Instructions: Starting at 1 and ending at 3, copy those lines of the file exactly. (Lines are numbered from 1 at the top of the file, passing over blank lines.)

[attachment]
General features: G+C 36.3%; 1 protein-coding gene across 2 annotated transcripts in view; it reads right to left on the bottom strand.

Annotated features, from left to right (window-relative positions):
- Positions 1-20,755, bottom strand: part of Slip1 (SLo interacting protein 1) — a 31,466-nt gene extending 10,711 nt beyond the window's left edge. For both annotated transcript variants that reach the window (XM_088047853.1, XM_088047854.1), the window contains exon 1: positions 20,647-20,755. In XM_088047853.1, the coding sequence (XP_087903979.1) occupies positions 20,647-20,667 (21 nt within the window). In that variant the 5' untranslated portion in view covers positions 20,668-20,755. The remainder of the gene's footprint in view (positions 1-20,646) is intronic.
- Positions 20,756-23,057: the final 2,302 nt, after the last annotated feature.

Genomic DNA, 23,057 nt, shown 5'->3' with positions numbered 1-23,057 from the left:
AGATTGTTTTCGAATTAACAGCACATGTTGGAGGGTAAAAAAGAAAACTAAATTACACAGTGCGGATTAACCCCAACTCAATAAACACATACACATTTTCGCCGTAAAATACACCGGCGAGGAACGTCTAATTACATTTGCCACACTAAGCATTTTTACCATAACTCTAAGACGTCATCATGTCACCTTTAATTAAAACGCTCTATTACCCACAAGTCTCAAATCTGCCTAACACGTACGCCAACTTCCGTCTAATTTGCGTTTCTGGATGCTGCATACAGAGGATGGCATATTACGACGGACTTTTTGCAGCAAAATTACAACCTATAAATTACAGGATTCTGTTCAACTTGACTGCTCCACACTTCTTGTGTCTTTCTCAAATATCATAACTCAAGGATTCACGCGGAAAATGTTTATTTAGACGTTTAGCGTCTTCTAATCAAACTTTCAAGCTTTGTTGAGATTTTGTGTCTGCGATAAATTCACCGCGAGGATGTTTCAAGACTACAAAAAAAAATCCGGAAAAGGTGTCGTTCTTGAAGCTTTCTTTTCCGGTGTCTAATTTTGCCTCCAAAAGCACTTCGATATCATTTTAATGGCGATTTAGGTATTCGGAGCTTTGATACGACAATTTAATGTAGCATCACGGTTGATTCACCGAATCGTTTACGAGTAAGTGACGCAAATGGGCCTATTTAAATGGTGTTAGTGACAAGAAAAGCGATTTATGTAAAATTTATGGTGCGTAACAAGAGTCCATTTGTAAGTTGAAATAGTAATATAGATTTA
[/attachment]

General features: G+C 36.3%; 1 protein-coding gene across 2 annotated transcripts in view; it reads right to left on the bottom strand.

Annotated features, from left to right (window-relative positions):
- Positions 1-20,755, bottom strand: part of Slip1 (SLo interacting protein 1) — a 31,466-nt gene extending 10,711 nt beyond the window's left edge. For both annotated transcript variants that reach the window (XM_088047853.1, XM_088047854.1), the window contains exon 1: positions 20,647-20,755. In XM_088047853.1, the coding sequence (XP_087903979.1) occupies positions 20,647-20,667 (21 nt within the window). In that variant the 5' untranslated portion in view covers positions 20,668-20,755. The remainder of the gene's footprint in view (positions 1-20,646) is intronic.